Meanwhile, copyright holders are pinning hopes on the new law to boost their business. “Obviously, reducing piracy will help monetise certain software products, create conditions for fair competition, and open up new opportunities to develop different media segments,” said Sergei Petrov of STS Media.

“The law finally allows copyright holders to protect their rights effectively, and eliminates possible confusion around the actual offender for the courts. For the Russian film industry, such protection means new horizons for growth. It also increases the appeal of the Russian market in the eyes of foreign movie industry players. It will even benefit internet companies. Such legal services as tvigle.ru, now.ru, nuz.ru will be able to breathe again once unfair competition from pirated content goes away,” Pavel Katkov believes.

It remains to be seen what the actual economic effect of the anti-piracy law will be. What we do know is how much it will cost taxpayers: according to the Federal Service for Supervision of Telecommunications, Information Technology and Mass Media, it will need an extra 97 million roubles (about $3 million) a year to act upon the law.



Patent Law implementation puts Baguio’s zoning at risk

The city’s zoning ordinance and the land use plan are imperiled with the environment department’s rejection of the proposed special guidelines for the implementation of the Free Patent Law.

Appearing before the city council’s session Monday last week, Mayor Mauricio Domogan told members of the council and other panelists from the Community Environment and Natural Resources Office, National Commission on Indigenous Peoples, and the Department of Public Works and Highways, Baguio will continue to lose remaining open spaces if these agencies and the local government do not come to terms with how to protect remaining open spaces that through the years continue to shrink for many were issued titles either through ancestral ownership, patent application, townsite and miscellaneous sales applications.

The NCIP, DPWH, and Cenro were invited to the council to clarify the processes on how private owners were able to acquire their titles even if some of these areas are claimed to form part of the right of way, and reservations, either by the local or the national governments.

“Imagine what will happen to Baguio. Our most serious problem is the unscrupulous titling of government reservations,” Domogan said.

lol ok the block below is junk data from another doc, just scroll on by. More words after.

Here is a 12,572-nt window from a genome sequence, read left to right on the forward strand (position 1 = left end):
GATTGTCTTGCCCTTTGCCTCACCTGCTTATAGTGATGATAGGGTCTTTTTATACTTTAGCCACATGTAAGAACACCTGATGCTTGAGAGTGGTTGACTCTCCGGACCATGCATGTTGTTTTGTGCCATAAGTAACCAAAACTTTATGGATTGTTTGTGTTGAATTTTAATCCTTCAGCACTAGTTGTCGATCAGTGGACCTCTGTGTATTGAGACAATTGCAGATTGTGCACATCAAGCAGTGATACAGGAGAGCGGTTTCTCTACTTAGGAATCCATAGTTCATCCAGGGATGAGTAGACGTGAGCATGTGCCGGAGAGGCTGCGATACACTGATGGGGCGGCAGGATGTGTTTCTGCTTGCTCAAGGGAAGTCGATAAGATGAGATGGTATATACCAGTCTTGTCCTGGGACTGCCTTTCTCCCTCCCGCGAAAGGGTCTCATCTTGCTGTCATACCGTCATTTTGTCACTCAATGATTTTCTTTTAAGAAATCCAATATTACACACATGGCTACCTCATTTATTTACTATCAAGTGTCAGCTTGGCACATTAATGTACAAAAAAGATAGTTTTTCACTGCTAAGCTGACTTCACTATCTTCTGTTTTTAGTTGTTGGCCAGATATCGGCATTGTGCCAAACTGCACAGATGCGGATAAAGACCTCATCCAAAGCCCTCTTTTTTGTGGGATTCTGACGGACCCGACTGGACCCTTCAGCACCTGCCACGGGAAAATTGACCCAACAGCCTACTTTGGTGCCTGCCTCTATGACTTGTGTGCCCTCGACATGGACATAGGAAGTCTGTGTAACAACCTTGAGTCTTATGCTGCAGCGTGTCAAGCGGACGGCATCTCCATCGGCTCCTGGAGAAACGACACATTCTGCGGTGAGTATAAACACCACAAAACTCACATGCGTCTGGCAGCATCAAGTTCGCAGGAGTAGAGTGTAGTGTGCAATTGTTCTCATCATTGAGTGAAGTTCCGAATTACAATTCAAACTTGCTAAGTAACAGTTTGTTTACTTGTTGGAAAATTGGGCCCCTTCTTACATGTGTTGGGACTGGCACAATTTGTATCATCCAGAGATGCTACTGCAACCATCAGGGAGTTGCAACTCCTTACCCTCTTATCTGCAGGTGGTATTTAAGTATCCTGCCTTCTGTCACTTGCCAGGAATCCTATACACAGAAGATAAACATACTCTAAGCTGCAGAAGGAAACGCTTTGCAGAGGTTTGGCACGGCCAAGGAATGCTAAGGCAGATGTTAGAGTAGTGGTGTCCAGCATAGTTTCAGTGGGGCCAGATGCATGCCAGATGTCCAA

He said lack of coordination between national government agencies with the LGU and differing interpretations of some laws resulted in uncontrolled land speculation.

In the case of the DPWH, Domogan said the agency wrongly interpreted Memorandum Circular 52 that designates which agency should demolish structures built on ROWs.

The DPWH said it should be the local government as it is the latter that has police power to enforce demolition. Domogan countered MC 52 states it should be the DPWH that should demolish and the local government will augment, but the main job should be with the agency.

Domogan said the finger pointing is one reason why the former eatery beside the Casa Vallejo building at Upper Session Road has transformed into a big building now. The structure, which is now a big restaurant, is on a ROW. A building has since been built there when the owners reportedly secured an ancestral land title.

In general, one-fifth of Baguio is now covered by CALTs, said Edgardo Flor, head of the Cenro-Baguio.

In the case of the titling of Forbes (which included the Botanical-Centennial garden) and Wright parks, Loakan Airport, Busol Watershed, and the frontage of The Mansion, the mayor said the NCIP issued CALTs over these reservations without regard to a previous agreement with former commissioner Eugenio Insigne that before titles are issued, this should have been cleared with the Baguio Ancestral Lands Clearing Committee (BALCC).

The NCIP is a member of the BALCC.

NCIP-Baguio lawyer Bernadette Badecao said the last meeting of the BALCC was in 2010. She said there are no guidelines on how the committee should function and a chairman was not designated.

The mayor told Badecao to review their records. He said when the BALCC was created all requirements were completed. He added, the recent titles issued by the NCIP also violated the Indigenous Peoples Rights Act. Domogan said Baguio is generally governed by its charter not the entire law as spelled out in Section 78 of the IPRA.

Badecao declined to comment further because of pending issues before the court. She assured though, the NCIP has not issued any CALT for Baguio pending these cases.

With regard the application of the Free Patent Law, Domogan said the law has good intentions for it aims to give land to the landless at a lesser cost. But when the law is applied over a townsite reservation like Baguio, the mayor said there appears to be a conflict.

He said there are applications where a head of the family divided among his children his free patent application. If this is granted, members of his family will own several parcels of land in Baguio, but this practice deprives other people from owning a piece of land.

The mayor suggested for the city council to pass a resolution containing suggested guidelines governing TSA, MSA, and Free Patent applications and submit this anew to the central office of the DENR for reconsideration.

To thresh out these issues, Domogan, some of department heads, the DPWH, and NCIP met also last Monday. The city council will await results of the meeting before it comes up with its own action related to the titling of public lands in the city.